But that was back in an era when men were men and cars were cars. Now all cars look the same. You can see it when the men come pouring out of the multiplex and pile into their automobiles. Honda Civics. Toyota Corollas. An assortment of vehicles that are putatively Ram-tough. And maybe, for the really daring, a Lexus. Which looks like an Elantra. Or a Sonata. Or an Acura.

But it doesn’t look like an Aston Martin.

don’t even get me started on the Priuses.

I myself am just as guilty of this failing as anybody. If Javier Bardem unexpectedly decided to rake my Sienna with merciless machine-gun fire, I’d say, “Be my guest. And strafe the Camry while you’re at it.” I feel the same way about the Nissan hatchback we used to own. A beige hatchback. Torch it, Javier. I’ll lend you the kerosene.

Do you love your ride? Or long for something dreamier?

Here's A Car I Want — A 1950 Nash

... Nash + babes = Fun!
Image by x-ray delta one via Flickr

I am crazy about great automotive design. I love the chamfered edges of recent Volvos, the dashboard of the Mini Cooper, the swooping curves of the Allard, a British car made between 1936 and 1966. I love the deep bottle green of early MGs, the nuttiness of Karmann Ghias and Deux Chevaux.

My first car, when I finally learned to drive at 30, was a used gray Honda Accord, not sexy, but a great vehicle for rural New Hampshire, where I bought it and lived for a while.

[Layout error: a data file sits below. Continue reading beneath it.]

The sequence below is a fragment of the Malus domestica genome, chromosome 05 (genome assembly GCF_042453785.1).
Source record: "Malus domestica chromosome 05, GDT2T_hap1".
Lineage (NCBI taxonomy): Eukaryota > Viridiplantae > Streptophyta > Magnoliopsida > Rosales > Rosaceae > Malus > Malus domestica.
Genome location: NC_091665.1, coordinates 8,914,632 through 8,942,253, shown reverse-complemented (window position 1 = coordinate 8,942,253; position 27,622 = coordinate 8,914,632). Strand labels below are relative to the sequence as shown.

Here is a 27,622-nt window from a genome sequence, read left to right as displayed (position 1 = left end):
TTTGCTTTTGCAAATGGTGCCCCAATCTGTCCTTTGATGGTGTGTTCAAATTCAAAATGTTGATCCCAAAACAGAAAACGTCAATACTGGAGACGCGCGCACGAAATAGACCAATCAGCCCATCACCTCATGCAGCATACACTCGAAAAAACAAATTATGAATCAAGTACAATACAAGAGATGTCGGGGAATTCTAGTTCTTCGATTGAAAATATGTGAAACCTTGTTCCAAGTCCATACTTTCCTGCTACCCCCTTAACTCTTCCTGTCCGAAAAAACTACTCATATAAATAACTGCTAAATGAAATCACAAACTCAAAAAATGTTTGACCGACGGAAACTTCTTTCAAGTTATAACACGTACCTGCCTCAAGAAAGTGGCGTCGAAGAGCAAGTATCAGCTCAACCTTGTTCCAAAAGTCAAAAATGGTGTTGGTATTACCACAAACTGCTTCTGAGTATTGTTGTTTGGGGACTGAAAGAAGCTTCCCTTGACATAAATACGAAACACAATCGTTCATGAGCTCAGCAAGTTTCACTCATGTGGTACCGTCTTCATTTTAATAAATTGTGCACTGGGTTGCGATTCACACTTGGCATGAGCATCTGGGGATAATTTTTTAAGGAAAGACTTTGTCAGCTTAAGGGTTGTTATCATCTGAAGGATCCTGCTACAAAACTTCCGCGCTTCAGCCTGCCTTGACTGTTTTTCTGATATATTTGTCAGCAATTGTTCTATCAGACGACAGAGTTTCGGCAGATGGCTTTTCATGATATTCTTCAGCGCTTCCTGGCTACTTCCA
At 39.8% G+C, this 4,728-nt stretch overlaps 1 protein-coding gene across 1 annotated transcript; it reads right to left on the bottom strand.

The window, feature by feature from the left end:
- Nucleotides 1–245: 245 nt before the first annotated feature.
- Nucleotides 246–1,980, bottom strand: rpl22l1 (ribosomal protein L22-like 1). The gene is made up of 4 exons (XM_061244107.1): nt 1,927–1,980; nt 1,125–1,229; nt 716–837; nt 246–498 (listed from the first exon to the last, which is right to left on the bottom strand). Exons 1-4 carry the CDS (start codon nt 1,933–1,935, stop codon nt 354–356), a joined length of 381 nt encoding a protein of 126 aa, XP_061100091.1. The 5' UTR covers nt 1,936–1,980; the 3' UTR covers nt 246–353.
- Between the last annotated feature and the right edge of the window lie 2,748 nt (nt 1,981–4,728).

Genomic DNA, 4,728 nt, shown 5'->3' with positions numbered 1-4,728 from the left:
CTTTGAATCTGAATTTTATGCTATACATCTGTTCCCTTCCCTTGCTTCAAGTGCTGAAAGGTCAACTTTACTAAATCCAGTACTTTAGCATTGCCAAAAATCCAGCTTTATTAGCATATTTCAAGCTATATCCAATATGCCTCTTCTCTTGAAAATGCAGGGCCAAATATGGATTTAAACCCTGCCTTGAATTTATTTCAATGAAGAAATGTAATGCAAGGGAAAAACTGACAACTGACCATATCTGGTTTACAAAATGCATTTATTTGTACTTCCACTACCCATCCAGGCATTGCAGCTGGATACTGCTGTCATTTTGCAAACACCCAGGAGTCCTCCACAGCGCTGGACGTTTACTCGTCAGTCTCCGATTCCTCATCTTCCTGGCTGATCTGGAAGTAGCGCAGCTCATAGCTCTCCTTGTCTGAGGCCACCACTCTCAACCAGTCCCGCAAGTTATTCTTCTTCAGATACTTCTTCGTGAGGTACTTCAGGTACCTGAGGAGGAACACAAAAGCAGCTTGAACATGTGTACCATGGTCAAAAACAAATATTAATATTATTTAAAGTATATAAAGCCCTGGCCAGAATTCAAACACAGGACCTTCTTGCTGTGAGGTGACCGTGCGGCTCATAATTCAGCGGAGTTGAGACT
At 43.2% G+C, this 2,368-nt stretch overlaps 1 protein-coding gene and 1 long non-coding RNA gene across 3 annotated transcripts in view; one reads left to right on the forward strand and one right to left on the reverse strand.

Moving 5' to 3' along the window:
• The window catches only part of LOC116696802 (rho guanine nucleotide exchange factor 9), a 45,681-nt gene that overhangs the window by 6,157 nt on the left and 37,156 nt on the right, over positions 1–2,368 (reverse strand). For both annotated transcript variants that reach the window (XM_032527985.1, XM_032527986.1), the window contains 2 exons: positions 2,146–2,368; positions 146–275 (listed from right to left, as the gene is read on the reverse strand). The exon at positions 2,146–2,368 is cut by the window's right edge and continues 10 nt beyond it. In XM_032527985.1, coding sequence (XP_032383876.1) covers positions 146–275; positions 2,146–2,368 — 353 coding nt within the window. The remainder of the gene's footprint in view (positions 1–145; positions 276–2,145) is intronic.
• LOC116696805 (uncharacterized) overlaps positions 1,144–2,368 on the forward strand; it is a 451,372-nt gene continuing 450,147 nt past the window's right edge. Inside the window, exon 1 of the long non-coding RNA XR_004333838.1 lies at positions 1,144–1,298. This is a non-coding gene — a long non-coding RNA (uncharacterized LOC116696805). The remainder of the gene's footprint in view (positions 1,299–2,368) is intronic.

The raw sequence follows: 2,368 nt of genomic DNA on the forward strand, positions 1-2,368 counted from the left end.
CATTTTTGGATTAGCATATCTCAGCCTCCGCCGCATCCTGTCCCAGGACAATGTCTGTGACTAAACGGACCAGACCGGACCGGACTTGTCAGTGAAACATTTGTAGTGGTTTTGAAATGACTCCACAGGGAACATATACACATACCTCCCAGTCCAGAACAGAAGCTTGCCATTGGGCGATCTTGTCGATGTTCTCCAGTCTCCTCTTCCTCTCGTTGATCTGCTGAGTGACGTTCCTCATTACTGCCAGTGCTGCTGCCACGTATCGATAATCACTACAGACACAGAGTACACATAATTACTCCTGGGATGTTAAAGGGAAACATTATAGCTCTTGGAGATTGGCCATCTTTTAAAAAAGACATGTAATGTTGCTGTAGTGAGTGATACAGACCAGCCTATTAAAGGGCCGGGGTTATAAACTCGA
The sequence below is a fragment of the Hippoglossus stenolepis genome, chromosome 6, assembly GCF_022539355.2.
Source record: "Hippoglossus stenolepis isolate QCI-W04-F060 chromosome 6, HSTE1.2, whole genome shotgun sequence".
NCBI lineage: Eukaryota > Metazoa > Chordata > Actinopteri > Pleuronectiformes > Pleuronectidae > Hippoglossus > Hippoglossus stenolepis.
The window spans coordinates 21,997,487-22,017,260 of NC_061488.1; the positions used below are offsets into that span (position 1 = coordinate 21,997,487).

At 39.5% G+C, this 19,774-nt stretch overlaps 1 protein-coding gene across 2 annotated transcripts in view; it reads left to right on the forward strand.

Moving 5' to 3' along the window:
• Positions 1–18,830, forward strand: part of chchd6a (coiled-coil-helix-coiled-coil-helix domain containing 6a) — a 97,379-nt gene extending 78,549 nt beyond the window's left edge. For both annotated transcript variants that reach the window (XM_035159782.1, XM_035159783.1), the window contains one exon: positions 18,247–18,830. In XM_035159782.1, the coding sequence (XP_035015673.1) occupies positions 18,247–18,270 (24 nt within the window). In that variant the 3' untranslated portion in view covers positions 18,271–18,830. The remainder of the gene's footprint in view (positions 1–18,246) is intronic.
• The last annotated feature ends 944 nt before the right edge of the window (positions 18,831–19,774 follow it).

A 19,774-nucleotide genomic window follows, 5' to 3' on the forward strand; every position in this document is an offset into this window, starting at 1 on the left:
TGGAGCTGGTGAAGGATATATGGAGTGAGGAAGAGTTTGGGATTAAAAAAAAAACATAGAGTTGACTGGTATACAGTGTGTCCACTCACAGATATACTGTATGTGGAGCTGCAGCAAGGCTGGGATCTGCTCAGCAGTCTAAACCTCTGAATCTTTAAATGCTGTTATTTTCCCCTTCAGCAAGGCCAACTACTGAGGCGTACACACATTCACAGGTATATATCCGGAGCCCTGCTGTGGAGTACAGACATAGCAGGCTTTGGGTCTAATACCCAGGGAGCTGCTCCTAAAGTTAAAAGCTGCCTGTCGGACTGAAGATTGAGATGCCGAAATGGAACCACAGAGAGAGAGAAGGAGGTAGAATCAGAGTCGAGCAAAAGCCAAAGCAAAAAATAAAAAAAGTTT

But, no, not my dream car.

At 12, I wanted (still do) a yellow Lotus. My Dad, then, drove a gold Jaguar XKE, sex on wheels. He’s now 80, on the road as I write this, driving from Toronto to Madison, Wisconsin in his black Jag (used, dirt cheap.)

I mourn the loss of the Solstice, which I first saw at the Manhattan Auto Show as a concept car —  I never even got around to test-driving one. They killed the Honda S2000 and I am pissed to read the the Boxster is slipping in its ratings. If I ever have money again, it was top of my list. I’d still like to test-drive a Corvette, Z3 and Z4 and maybe even the Audi convertible.

For a while, I owned, ecstatically, a red Honda Civic del Sol, long since discontinued. Almost nothing I have owned, before or since, made me so damn happy every time I touched it. (It was, of course, stolen from my suburban parking lot, pillaged for parts and written off by the insurance company. Yes, I cried.)

So, geeky girl that I am, I read The New York Times automotive section every week and this week they featured a man and his 1950 Nash. What a gorgeous automobile!

From the Times:

The Ambassador Custom has several distinguishing characteristics. First, there’s the big and bulbous shape. Nash gave a name, Airflyte, to the look. Introduced for the 1949 model year, it was Nash’s first postwar design, and it featured enclosed front wheels for improved aerodynamics.

Nash also increased the turning radius. “When you make a U-turn you kind of have to phone ahead,” Mr. Conaty said as he tried to execute the maneuver on a wide, quiet street. “I’m not going to make it,” he said before resorting to a three-point turn.

Inside, the rumble of the car’s in-line 6 echoed through what Nash brochures promoted as the “Sky-Lounge safety interior.” The seats recline like first-class airline seats. There’s not much to the dashboard. All the dials, the speedometer included, are in a bullet housing on the steering column. The radio occupies the center section of the dash behind a metal roll-up door.

I love its fully-reclining seats — and wonder how many 60-year-old men and women were conceived in one.